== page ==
The sixth grader with long curls and arrogant eyes pranced around me with taunts of, "You're too slow!" as, worn out and close to dropping dead with the exhaustion of playing his game, I tried my best to catch him.
"You're too fast," I gasped.
"I'm not too fast," he said, then added in a self satisfied murmur, "Only the fastest kid in school. Anyway, this game is boring."
Next time I saw him he approached me shyly and asked, "Helena - are you going to play tag again today?"
I mean, really.
The frigid wind whipped the snow into my face. I trudged through the knee deep snow, trying to find shelter. A shed, a lean-to, anything. My boots had filled with snow, wetting my feet. My pants were covered in snow, from top to bottom. The rest of me must have looked like a snow-woman.
I gasped for breath, the biting wind seemed to suck all the air away from me. I finally stopped, my fingers were numb with cold. I brought them up to my mouth and blew, trying to warm them.
I squinted searching for a light or sheltered area. Something yellow glimmered faintly in the distance. “A-A light?” I gasped.
New energy coursed through my veins, I started running towards the light. It seemed further with every step I took, yet I pressed on. After what seemed like an hour I reached the light. A small cabin stood bravely in the swirling snowstorm.
I felt along the strong, log wall and found my way to the door. I brought my cold, numb hands to the door and pounded with all my strength. “Open up!” I called. “Please!” I hit the door harder. “Please.” I rasped.
The door opened and I fell into the cabin. Snow came falling inside with me. A tall figure stood over me, my vision blurred as I tried to take in my surroundings. “Well, well, look what the storm blew in.” A male voice chuckled.
Strong arms pulled me out of the entry and further into the cabin. The door shut with a hard smack and I laid panting on the floor. My vision was still blurry and dark spots danced in every direction.
I glanced around trying to take in my surroundings. Strong, yet gentle hands pressed me back down. I blinked, trying to study the stranger in front of me, but the room dizzied around and everything slipped into a black hole.
* * *
Warmth seeped into my bones. A blanket was wrapped around my shoulders. “Where am I?” I murmured, my eyes flickered open.
“In my cabin.” Someone chuckled.
I looked at who the voice came from. A middle-aged man sat across from me. “Who are you?” I asked.
“More like, who are you?” He stood and crossed his arms. “You’re the one who came here, invading my peaceful home.”
“I-I’m sorry..” I stammered, before realizing he was being sarcastic. I pulled the blanket closer and blushed.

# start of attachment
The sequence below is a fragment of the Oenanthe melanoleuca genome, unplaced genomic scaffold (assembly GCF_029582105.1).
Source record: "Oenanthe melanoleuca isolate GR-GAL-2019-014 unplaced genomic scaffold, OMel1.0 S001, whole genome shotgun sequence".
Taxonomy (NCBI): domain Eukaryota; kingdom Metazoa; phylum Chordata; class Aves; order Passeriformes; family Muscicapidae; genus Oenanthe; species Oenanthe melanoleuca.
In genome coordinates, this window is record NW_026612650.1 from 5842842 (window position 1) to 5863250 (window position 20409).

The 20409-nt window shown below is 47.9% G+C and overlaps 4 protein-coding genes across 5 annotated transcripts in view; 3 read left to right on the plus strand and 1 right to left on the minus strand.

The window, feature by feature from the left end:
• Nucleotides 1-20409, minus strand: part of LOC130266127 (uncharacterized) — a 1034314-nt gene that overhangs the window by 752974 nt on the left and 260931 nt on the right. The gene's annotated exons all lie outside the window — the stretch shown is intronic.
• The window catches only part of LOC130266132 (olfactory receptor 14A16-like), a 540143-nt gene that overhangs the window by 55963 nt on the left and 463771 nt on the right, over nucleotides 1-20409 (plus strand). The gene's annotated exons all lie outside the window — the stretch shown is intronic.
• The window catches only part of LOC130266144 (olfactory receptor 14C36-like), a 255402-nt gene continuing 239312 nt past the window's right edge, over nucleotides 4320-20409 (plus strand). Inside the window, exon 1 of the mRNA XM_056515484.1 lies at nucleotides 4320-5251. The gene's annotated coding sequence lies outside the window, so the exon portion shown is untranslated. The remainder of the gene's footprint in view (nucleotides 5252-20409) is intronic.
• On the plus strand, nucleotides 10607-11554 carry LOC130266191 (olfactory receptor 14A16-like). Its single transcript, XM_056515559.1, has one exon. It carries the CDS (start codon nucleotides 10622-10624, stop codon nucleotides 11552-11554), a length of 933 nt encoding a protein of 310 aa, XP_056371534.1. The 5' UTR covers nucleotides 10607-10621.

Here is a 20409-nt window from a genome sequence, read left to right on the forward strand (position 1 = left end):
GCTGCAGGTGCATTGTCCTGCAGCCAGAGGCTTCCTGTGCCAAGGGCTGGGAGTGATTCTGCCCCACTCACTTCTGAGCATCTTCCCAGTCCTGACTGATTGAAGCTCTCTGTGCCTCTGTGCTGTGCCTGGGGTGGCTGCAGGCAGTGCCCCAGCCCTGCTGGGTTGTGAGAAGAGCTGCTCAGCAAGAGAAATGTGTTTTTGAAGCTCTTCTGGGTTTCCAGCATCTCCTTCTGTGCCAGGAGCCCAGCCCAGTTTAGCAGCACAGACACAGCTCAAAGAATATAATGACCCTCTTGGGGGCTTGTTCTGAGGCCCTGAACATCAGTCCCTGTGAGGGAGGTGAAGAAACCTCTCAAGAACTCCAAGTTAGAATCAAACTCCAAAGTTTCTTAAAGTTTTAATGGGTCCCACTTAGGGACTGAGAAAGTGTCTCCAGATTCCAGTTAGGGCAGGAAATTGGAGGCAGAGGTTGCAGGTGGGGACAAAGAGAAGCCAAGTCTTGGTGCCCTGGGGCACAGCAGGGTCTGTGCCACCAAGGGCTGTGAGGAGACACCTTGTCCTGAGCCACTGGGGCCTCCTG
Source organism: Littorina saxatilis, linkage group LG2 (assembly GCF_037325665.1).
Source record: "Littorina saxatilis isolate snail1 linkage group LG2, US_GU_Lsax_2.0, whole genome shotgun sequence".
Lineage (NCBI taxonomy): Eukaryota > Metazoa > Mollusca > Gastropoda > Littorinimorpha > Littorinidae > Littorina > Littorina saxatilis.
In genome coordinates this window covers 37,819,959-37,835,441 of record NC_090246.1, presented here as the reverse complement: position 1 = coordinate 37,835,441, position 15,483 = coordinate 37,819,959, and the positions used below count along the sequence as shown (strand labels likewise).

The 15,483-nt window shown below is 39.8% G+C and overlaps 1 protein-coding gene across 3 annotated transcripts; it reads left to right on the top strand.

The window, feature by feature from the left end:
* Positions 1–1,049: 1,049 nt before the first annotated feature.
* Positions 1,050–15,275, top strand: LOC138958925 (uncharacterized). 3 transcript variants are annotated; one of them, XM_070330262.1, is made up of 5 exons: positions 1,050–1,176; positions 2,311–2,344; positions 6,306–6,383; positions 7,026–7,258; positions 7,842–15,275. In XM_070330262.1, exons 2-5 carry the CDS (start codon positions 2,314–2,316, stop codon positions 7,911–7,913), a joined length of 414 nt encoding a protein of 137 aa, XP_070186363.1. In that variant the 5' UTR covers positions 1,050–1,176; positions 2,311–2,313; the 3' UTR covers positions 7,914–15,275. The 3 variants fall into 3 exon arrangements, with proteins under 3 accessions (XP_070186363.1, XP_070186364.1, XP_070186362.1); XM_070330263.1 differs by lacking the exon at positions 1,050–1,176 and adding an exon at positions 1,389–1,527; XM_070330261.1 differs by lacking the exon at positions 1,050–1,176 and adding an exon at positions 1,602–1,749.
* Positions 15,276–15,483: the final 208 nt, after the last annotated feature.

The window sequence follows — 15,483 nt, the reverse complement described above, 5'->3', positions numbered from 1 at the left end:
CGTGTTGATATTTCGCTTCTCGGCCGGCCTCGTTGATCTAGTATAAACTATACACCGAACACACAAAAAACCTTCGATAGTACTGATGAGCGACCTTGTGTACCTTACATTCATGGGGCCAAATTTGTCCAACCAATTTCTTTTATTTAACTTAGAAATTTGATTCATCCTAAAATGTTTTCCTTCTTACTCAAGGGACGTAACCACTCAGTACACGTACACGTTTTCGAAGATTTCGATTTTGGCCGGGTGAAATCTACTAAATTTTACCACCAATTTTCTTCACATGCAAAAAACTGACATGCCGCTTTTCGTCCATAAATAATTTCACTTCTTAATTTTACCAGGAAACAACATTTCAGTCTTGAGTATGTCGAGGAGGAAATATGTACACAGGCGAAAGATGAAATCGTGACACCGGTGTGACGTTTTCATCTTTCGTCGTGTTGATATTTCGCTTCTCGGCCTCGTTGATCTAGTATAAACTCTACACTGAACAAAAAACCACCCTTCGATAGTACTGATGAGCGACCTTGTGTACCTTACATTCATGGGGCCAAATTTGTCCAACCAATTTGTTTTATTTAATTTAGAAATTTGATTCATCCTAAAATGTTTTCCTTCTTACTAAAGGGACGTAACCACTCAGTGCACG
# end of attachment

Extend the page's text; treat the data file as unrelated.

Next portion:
“Here.” He handed me a mug.
I took it and slowly drank the warm hot cocoa. It felt warm and soothing as it slipped down my throat. “What’s your name?” I asked, after placing the mug down.
“Adriel.” He replied. “You must be Esmerelda, right?
“Yeah... I’m Esmerelda..” I slowly answered. Something about Adriel made me slightly uncomfortable. Perhaps it was his piercing green eyes that studied my every move.
“Well, welcome to my lovely cabin, Esmerelda.” He smirked.
I slowly stood. “Thanks..” My heart jumped when I realized what made me uncomfortable. It was his familiarity with me; his way of talking as if he knew me my whole life.
I stumbled backwards, as the realization hit me. “Y-you a-already know me.” I stammered.
A small smile crept across his lips. “I make sure I know everyone who passes by my cabin.” He leaned back. “Unfortunately, no one really stays. You’re my first real house guest.”
A feeling of dread gripped my heart. “What do you want with me?”
He leaned forward, his eyes stared right into mine, freezing my next move. “I have no intention of harming you in any way nor touching you. I will not do anything to you,” He promised, then continued, “Yet, my reason for having you stay here, is for me to know, and you to find out.” His words snapped like the crackling fire.
Used to Believe
It was long ago
Feels like yesterday
It all fell apart
At the end of May
I wish I knew then
That life would turn
So dark and searing
Here I sit and burn
I used to believe
In miracles and more
In people and faith
Now I just shut the door
There's too much pain
Too much hurt and lying
I don't want to feel
Don't want to be crying
This is where faith brought me
Where goodwill and laughter
Decided I should be
A crumbling, breaking daughter